Alaska Department of Fish and Game
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— Migratory Waterfowl Refuge
At Creamer's Refuge, wildlife and people share the forest, wetlands, ponds, and open fields. Creamer's Refuge protects and enhances quality habitat for a diversity of wildlife, especially waterfowl and other migratory birds, while also providing for compatible public uses, such as wildlife viewing, research, and nature education.
During the gold rush at the turn of the century, Belle and Charles Hinckley brought three cows and some horses from Nome up the Yukon and Tanana Rivers to the small outpost of Fairbanks to operate a dairy. They paid for their passage on the sternwheeler by selling milk to other passengers. On the last leg of the journey, they met and became friends with the Creamers, another pioneer family on their way to Fairbanks. In 1928 the Creamers purchased the dairy from the Hinckleys and continued to develop, enlarge, and operate it until 1966. It was the largest and most successful dairy in Interior Alaska. Learn more about current farming operations.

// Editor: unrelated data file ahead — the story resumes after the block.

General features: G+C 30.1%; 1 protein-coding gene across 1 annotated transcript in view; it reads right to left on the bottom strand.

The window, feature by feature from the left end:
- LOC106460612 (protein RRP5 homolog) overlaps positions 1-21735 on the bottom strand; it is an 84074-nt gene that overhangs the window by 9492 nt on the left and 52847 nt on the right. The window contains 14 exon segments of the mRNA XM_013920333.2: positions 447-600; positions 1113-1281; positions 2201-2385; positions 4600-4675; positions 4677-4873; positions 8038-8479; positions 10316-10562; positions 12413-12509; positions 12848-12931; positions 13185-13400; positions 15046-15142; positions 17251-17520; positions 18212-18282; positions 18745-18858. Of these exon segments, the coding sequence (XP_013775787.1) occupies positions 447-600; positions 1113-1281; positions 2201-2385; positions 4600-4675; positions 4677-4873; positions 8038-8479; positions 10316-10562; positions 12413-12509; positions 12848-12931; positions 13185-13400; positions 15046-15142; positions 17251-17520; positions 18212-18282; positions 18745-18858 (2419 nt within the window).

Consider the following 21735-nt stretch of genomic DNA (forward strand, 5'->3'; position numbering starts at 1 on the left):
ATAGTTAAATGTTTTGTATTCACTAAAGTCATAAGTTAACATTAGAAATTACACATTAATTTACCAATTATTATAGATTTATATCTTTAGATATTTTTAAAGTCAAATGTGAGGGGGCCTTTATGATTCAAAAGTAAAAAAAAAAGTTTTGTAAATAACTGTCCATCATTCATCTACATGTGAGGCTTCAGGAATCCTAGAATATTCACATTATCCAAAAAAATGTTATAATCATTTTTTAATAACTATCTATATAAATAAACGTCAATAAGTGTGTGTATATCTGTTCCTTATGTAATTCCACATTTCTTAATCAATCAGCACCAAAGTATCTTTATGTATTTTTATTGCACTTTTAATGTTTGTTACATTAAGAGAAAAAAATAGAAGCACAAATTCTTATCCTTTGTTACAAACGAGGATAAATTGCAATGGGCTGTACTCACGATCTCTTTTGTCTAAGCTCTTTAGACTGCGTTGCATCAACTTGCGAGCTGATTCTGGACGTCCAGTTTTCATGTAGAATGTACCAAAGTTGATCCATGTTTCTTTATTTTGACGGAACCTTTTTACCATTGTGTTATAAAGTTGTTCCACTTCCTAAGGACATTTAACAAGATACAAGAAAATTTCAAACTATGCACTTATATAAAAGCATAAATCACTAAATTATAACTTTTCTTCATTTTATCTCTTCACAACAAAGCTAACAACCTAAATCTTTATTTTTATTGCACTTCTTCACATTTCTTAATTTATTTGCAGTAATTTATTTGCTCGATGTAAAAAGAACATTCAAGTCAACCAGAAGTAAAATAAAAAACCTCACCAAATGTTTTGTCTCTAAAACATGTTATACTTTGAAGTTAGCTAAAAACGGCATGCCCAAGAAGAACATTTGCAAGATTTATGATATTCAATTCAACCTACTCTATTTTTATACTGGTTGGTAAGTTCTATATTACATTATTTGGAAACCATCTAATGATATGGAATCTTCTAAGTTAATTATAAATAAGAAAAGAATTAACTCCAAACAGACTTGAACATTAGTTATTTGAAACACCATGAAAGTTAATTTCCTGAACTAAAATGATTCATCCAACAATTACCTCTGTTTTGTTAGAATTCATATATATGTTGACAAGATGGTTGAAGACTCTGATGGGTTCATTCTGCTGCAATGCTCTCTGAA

Creation of a Refuge
As the dairy grew over the years, migratory waterfowl congregated at Creamer's Field in increasing numbers. The grain and large open fields provided prime habitat. When the dairy went up for sale in 1966, the community raised money to ensure the farm fields were preserved so the birds would continue to stopover along their migratory route.
The farm is now managed by the state of Alaska as part of the 1800 acres that make up Creamer's Refuge. The structures are the only surviving pioneer dairy buildings in Interior Alaska and were admitted to the National Register of Historic Places in 1977.
For more information on Creamer's Field State Game Refuge please refer to the Creamer's Field Management Plan (PDF 4,483 kB) and the Creamer's Resource Inventory (PDF 1,196 kB). For land status information, see the Creamer's Field Land Status Map (PDF 689 kB).
Friends of Creamer's Field
Friends of Creamer's Field is a community-based, nonprofit organization dedicated to providing educational opportunities at Creamer's Refuge in cooperation with the Alaska Department of Fish & Game. Friends of Creamer's Field staff the Farmhouse Visitor Center, provide guided nature walks during the summer, and organize special educational events throughout the year. Membership forms and further information are available on location in the Visitor Center, by calling (907) 452-5162, or by visiting the Friends of Creamer's Field website.